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Chrysler Back in the Finance Game

Plan could improve sales, cut costs for dealers.

by on Feb.11, 2013

Chrysler hopes to move more sheet metal -- like this 2014 Jeep Grand Cherokee -- with the help of its new finance operation.

Chrysler will soon be back in the financial services business for the first time since its 2009 bankruptcy.

The maker will launch launch a new partnership with Santander Consumer USA Inc., of Dallas, this coming spring to offer “a full spectrum of auto financing services to Chrysler Group and FIAT customers and dealers under the name Chrysler Capital.”

The move, company officials hope, will make it easier to compete with the likes of Ford and Toyota which turn to their in-house financial services subsidiaries to help offer affordable credit to customers – and more competitive financing alternatives for dealers.

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“We expect Chrysler Capital to help Chrysler Group continue its sales growth by offering consumers the most competitive and innovative retail purchase and lease financing available in the marketplace,” said Peter Grady, Vice President of Network Development and Fleet for Chrysler Group, following a meeting with retailers at the National Auto Dealers Association’s annual meeting in Orlando, Fla.

Santander Consumer USA, a financial services company based in Dallas, is majority-owned by global banking leader Banco Santander of Madrid, Spain. Banco Santander was named “Best Global Bank” in 2012 by Euromoney magazine and one of the “Top 10 Safest Banks” by Global Finance magazine. Banco Santander has over 40 agreements with more than 10 automobile manufacturers around the world.

“We found in Santander Consumer USA a nimble partner backed by the strength and experience of a worldwide banking leader,” said Grady. “We have been impressed with Santander Consumer USA’s capabilities, energy and attitude about selling Chrysler Group vehicles.”

Grady said the Chrysler Capital’s mission will be to provide Chrysler, Jeep, Dodge, Ram Truck, SRT and FIAT customers with competitive retail purchase and lease financing. It also will provide wholesale financing and related services to Chrysler Group and FIAT dealers. Chrysler Capital will be launched May 1, 2013.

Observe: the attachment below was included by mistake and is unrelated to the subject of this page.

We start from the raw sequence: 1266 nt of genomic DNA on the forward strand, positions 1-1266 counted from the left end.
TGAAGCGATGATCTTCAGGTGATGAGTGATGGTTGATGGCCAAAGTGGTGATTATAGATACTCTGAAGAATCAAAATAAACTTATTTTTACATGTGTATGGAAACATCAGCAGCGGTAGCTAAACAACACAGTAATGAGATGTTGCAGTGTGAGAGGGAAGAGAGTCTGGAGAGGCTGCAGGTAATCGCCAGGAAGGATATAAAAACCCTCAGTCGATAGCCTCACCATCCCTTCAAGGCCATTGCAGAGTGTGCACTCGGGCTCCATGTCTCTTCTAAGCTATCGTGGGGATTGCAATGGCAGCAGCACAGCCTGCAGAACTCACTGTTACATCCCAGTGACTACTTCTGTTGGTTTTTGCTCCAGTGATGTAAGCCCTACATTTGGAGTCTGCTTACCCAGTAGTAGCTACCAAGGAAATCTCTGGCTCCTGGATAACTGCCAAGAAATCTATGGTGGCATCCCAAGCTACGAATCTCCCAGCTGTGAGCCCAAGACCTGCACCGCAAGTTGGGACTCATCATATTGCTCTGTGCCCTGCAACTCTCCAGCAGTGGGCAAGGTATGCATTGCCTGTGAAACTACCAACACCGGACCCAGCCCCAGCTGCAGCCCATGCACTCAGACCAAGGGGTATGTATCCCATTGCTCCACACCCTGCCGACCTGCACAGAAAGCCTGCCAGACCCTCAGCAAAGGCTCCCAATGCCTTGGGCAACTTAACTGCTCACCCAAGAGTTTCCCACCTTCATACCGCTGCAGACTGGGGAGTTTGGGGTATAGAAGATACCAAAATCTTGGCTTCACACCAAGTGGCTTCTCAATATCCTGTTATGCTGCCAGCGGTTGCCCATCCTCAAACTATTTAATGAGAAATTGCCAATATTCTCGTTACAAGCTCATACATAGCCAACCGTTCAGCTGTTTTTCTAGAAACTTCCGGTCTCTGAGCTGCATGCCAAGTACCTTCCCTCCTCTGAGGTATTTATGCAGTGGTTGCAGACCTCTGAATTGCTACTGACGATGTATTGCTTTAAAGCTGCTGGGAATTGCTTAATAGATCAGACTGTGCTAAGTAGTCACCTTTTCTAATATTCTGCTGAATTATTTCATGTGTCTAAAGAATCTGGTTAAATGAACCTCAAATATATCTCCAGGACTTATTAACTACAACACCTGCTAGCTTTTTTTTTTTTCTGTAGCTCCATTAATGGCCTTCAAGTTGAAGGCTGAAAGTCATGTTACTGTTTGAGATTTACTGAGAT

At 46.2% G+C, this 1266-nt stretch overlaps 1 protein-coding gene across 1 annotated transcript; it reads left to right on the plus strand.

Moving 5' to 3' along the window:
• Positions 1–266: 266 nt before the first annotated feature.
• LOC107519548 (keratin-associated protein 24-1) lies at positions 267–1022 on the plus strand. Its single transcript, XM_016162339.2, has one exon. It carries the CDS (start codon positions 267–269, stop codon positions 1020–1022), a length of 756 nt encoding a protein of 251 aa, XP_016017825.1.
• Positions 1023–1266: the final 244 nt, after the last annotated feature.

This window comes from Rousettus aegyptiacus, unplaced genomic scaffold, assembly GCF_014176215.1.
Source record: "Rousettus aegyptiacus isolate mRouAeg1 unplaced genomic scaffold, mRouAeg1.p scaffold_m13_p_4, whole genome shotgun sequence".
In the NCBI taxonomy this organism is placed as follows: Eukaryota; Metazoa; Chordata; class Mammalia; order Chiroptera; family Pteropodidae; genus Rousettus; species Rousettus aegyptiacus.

Under the 10-year, private-label agreement, Santander Consumer USA will establish a separate business unit dedicated to providing financial services under the Chrysler Capital name. In addition to dealer new and used vehicle inventory, Chrysler Capital will provide financing for dealership construction, real estate, working capital and revolving lines of credit. Under the agreement, Santander Consumer USA will provide Chrysler Group with a nonrefundable upfront payment and a quarterly share of revenues.

“Santander Consumer USA is pleased that Chrysler Group has selected us to assist its dealer network in providing customers with competitive financing solutions,” said Thomas Dundon, Chief Executive Officer and President of Santander Consumer USA.

“Our top priority,” he added, “will be to provide best-in-class service to Chrysler’s dealer body and retail consumers. The goal is to leverage an improved information flow that shows us how, as a finance provider, we can work with Chrysler to improve our offers to dealers and customers, to capture incremental sales.”

As Chrysler Group and Santander Consumer USA prepare for the May 1, 2013, launch of Chrysler Capital, Chrysler Group and FIAT dealers will continue to do business as usual through an assortment of financial institutions that includes Ally Financial Inc. Ally was formerly known as GMAC, the one-time General Motors captive finance subsidiary. It has also been serving GM since that maker’s 2009 bankruptcy but GM also has been looking for ways to shift business to other lenders.

“Ally will continue to provide financial services to Chrysler Group and FIAT dealers and their customers at the very least through the end of Chrysler Group’s existing contract with Ally which will expire on April 30, 2013,” Grady said.

Up until Chrysler 2009 bankruptcy, Chrysler had operated its own financing unit, Chrysler Financial. Chrysler Financial lost out during the bankruptcy when the Obama administration auto task force redirected the company’s day-to-day financing business to Ally, which last fall sold its overseas business back to General Motors.

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